Can a person walk up and take your television if you're not using it? Everything this side of this immigration argument posits always assumes that one agent that "owns" some amount of land can build fences around it to keep other people out. Why are a group of people suddenly not allowed to "build fences" to keep others out by these same inherent property rights?

Is the only logical and moral barrier you have to keeping out immigrants that the right rich people haven't individually bought up the right land to build fences around?

The reason why the extreme immigration positions advocated here get no traction is that they fundamentally conflict with your axioms of capitalist property rights. It's not just that people disagree because of their only entirely different prior assumptions - religion and nationalism and so forth - you aren't self-consistent. If people claim all sorts of property rights you are so big on by dubious first principles then the general policies of keeping immigrants out, even if it is harmful economically in the sense of productivity and so forth, is still morally justified by those same principles.

I can expect someone on this blog to somehow pipe up about how you were an angry nihilist as a teenager. One step away from becoming a Trotskyist instead of whatever you are now. That's not necessary to the conclusion of course, even bog-standard progressive-utilitarianism provides justification for supporting relatively open immigration policies, but that's entirely at odds with other concepts and rights you deem essential.

Mr. Econotarian writes:

Fake Herzog, my brother-in-law was a low-skilled Central American immigrant. I consider him a net positive, as does his two children and his wife.

MikeP writes:

In my experience only people who are intentionally standing up a straw man claim that "open borders" means the national border will behave like a state border. It is a really really weak argument based not even on semantics, but on made up vocabulary. When was the last time you heard someone say that there are open borders between Virginia and the District? Oh, right. Never.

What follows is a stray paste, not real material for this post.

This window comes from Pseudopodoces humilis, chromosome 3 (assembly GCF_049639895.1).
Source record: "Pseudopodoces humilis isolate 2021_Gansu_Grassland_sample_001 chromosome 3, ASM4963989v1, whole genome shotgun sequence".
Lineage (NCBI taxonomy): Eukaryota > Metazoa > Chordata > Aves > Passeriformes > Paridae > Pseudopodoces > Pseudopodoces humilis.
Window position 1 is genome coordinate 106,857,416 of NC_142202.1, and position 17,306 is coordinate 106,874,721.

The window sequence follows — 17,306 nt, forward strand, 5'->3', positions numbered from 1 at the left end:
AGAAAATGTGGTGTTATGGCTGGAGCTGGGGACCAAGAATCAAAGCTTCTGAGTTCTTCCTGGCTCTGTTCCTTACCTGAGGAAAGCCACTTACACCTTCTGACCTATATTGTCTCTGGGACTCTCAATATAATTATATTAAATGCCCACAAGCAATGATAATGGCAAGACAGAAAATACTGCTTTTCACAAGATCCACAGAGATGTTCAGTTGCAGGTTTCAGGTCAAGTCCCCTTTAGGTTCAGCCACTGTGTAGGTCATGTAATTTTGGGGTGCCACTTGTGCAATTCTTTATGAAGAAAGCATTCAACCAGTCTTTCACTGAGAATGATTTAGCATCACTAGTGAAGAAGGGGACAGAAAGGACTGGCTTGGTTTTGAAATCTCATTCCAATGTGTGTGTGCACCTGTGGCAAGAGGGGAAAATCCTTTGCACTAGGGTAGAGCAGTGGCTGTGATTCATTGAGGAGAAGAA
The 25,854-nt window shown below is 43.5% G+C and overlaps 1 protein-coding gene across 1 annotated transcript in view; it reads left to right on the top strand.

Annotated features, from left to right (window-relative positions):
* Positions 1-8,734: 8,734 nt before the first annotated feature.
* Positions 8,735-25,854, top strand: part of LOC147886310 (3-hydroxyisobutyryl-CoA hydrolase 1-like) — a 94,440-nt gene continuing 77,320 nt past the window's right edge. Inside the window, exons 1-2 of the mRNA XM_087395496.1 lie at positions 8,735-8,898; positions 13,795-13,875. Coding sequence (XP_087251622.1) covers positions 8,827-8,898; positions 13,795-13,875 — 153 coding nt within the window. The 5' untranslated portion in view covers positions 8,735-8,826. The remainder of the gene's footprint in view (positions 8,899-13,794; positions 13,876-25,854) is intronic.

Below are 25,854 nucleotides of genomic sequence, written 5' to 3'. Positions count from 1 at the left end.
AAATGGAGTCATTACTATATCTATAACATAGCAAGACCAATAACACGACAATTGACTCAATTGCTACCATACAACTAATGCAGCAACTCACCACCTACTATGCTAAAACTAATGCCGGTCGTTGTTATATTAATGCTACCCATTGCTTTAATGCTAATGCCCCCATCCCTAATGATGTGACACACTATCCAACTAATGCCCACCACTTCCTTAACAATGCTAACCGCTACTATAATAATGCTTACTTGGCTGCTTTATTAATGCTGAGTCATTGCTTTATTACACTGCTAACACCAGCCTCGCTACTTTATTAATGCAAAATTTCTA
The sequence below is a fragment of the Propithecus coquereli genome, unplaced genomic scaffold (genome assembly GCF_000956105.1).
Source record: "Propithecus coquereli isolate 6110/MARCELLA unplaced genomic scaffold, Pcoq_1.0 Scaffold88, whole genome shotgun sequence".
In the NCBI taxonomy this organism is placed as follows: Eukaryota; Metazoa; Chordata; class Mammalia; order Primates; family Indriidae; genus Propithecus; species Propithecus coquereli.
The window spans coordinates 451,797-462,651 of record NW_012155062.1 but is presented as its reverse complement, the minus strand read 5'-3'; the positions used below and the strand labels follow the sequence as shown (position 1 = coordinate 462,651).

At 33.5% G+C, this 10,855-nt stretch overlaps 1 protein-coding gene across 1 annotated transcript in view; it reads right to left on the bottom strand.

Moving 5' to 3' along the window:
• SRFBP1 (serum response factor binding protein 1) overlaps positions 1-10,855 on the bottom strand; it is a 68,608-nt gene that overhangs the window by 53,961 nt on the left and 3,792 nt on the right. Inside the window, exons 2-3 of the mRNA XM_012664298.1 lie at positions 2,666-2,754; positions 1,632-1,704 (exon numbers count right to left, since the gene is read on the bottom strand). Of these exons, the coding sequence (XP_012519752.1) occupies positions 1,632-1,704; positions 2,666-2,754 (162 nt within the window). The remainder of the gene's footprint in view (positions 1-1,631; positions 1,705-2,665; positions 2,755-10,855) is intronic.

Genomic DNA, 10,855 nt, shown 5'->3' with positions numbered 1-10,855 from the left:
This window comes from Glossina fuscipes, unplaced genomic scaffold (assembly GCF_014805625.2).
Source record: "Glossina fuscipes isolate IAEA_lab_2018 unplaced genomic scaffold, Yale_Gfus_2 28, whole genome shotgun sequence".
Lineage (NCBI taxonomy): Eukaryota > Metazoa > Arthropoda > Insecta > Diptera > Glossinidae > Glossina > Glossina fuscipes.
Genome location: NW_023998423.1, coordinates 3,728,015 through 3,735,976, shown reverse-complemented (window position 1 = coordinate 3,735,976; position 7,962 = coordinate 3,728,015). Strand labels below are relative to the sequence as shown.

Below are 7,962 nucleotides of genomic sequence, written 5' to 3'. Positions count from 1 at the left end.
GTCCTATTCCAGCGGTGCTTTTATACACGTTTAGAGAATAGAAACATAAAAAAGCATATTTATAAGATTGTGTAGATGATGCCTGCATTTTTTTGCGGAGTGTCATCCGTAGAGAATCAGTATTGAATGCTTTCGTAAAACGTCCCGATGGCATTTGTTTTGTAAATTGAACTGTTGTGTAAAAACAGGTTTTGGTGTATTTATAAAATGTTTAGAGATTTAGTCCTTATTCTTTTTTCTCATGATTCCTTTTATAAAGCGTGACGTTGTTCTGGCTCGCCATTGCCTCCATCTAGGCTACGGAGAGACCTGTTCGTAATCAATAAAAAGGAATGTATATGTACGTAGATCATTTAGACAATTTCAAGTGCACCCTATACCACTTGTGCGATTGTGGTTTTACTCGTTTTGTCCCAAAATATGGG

"Open borders" means borders that are open to immigration. "Closed borders" mean borders that aren't. There isn't even much of a gray area here. Open borders in the time of Ellis Island meant 98% of steerage passengers (and 100% of first and second class passengers) were allowed to immigrate. Closed borders means 99% of people (5000 nonspecific immigration visas per year with 500,000 illegal entries per year at the height of the last decade) are not allowed to immigrate.

MikeP writes:

If people claim all sorts of property rights you are so big on by dubious first principles then the general policies of keeping immigrants out, even if it is harmful economically in the sense of productivity and so forth, is still morally justified by those same principles.

No it's not.

The territory of the nation is not anyone's property, and the national border is not a property line.